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Dining out

Eating away from home has become a part of many people’s lifestyle. Even if we pack our own meals to eat at work, we often eat at restaurants, or buy food from take-out counters, grocery stores or get door delivery. Making healthy choices when we eat foods that are prepared at home can help to manage diabetes. 

Getting the right balance and portion size

Canada’s Food Guide contains three major food groups:

  • Vegetables and fruits
  • Whole grain products
  • Protein foods

Choosing foods from all the food groups ensures that your body gets all the nutrients it needs. The Plate Method below can help you to manage portions and get the right balance when you plan your meals.

Check your portion sizes

Foods eaten away from home are often served in portions that are too large. In addition to the Plate Method, the Handy Portion Guide also helps to keep your portion sizes in check. hand portion image

To keep your blood glucose levels stable while eating away from home you may need to adjust the portion size, your insulin dose (if you use insulin), or your physical activity. If the serving size is larger or smaller than your usual portion or if the meal is delayed, your blood glucose level will be affected. In a restaurant, you can ask for your leftovers to be packed, share your entrée with someone else, or request for half portions. 

Handy portion guide

Your hands can be very useful in estimating appropriate portions. When planning a meal, use the following portion sizes as a guide:

Packing meals to take with you

When possible, packing meals to take with you is the best option. Bring healthy food from home with you, such as a lunch container filled with brown rice (about the size of your fist), palm size of lean meat, chicken or fish and plenty of raw or cooked vegetables; or sandwiches on whole grain breads, nuts, fruits, and washed, pre-cut vegetables.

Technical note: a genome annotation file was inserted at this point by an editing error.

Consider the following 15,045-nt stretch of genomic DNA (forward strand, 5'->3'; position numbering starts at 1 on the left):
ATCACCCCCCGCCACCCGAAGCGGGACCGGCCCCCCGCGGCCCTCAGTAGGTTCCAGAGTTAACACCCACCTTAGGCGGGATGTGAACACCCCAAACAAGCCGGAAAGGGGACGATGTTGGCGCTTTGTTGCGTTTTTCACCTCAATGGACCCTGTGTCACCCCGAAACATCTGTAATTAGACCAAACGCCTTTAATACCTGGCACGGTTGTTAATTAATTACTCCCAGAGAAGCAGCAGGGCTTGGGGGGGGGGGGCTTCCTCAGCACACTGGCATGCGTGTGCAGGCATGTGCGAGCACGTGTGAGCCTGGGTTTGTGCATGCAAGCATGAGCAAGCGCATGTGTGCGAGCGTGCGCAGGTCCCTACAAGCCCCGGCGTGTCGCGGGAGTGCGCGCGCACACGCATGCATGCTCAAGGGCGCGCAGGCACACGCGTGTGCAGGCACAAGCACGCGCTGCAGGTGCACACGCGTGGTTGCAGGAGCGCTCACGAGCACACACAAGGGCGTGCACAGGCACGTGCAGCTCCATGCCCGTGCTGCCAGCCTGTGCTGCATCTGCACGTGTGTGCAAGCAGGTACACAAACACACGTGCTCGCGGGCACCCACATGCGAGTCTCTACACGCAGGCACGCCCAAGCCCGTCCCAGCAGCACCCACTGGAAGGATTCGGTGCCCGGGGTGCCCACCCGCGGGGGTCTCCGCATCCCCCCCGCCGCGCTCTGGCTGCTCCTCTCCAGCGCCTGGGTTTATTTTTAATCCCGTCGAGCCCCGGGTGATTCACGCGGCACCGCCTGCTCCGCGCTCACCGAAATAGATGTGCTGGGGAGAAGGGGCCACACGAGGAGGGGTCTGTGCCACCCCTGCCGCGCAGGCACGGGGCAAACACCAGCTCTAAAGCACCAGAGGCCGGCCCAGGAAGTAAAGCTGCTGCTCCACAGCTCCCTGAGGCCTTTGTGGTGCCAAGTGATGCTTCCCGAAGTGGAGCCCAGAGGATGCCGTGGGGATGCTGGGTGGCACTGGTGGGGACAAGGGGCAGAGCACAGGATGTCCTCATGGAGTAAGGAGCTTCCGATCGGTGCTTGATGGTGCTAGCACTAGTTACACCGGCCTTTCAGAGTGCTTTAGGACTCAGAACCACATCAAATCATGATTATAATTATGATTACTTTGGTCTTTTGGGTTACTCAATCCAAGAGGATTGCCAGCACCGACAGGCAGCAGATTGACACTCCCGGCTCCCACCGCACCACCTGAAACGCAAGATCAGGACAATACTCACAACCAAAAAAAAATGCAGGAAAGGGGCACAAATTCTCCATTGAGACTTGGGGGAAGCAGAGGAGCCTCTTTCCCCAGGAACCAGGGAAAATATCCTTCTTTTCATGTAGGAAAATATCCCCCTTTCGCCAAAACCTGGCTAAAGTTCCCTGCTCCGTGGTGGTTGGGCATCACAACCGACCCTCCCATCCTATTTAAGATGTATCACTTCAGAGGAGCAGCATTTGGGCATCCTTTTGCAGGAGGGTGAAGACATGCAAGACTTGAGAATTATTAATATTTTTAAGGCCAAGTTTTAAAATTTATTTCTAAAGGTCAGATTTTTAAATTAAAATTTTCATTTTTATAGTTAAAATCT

Watching your carbohydrates while away from home

Foods that contain carbohydrates raise your blood glucose. To manage diabetes, you need to know which foods contain carbohydrates and how much carbohydrate is in your meal or snack. This is also important to watch when you are away from home. If you are on insulin, speak to your healthcare team about planning your meals and insulin adjustments.

General guidelines on carbohydrate amount

The amount of carbohydrate you should eat is based on your individual needs; talk to the dietitian on your health care team to see what amount is right for you. Below is a general guideline: 

Carbohydrate Amount

Women

Men

In a meal

45 to 60 grams

60 to 75 grams

In a snack

15 to 30 grams

15 to 30 grams

What should my blood glucose be before and after meals?

Know your target and take your glucose meter with you when you are eating away from home. This way you will know whether the amount of carbohydrate you consume is too little, just enough, or too much. This will help you to plan for future meals. Start by checking your blood glucose before you eat and again 2 hours after the meal. 

Blood glucose target for most people:

Before meals         4 to 7 mmol/L
2 hours after the start of the meal     5 to 10 mmol/L

If your blood glucose is too high after meals, ask yourself:

  • Did I include some protein and fat? (including protein and fats helps keep blood glucose from going too high)
  • Did I eat too many carbohydrates? (carbohydrates are foods that raise your blood glucose the most)
  • Did I get enough exercise? (exercise can help keep your blood glucose in target)
  • Should I talk to my healthcare team about changing my medications?

Try to eat on time 

Your meals should be spaced 4 to 6 hours apart. If your meal will be earlier or later than usual, you may need to adjust your insulin (if you use insulin) or change the timing of a snack. This will avoid having a high or low blood glucose level. If you know you will be eating away from home, don’t skip meals or snacks if they are part of your meal plan. Skipping meals may cause you to overeat when you get to the restaurant or event. 

Health eating webinars

This collection of webinars aims to provide actionable, detailed information on eating well and dining out specifically for those of South Asian, Chinese, and African & Caribbean heritage.

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